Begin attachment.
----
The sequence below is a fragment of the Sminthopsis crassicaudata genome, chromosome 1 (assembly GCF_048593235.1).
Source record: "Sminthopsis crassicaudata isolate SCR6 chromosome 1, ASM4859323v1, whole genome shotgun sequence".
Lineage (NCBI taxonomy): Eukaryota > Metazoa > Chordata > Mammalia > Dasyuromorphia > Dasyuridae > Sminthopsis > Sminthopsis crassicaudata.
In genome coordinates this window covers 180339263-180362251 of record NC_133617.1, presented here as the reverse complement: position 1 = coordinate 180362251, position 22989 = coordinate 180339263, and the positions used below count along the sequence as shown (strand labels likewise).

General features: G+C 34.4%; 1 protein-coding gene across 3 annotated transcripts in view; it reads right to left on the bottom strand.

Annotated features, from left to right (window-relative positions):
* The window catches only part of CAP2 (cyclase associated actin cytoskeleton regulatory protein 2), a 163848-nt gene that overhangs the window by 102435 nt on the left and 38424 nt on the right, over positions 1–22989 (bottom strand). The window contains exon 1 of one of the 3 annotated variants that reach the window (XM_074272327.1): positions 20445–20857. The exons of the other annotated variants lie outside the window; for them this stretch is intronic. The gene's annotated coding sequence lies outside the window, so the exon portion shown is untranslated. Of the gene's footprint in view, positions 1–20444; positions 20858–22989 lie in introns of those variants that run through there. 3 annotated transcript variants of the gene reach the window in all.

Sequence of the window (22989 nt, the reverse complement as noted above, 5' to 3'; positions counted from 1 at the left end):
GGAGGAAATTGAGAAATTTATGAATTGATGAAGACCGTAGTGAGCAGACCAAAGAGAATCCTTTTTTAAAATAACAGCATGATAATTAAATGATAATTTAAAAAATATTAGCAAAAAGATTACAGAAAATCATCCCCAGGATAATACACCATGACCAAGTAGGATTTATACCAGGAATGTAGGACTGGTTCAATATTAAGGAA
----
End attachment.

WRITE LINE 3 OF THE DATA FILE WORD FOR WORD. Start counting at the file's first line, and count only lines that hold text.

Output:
Lineage (NCBI taxonomy): Eukaryota > Metazoa > Chordata > Mammalia > Dasyuromorphia > Dasyuridae > Sminthopsis > Sminthopsis crassicaudata.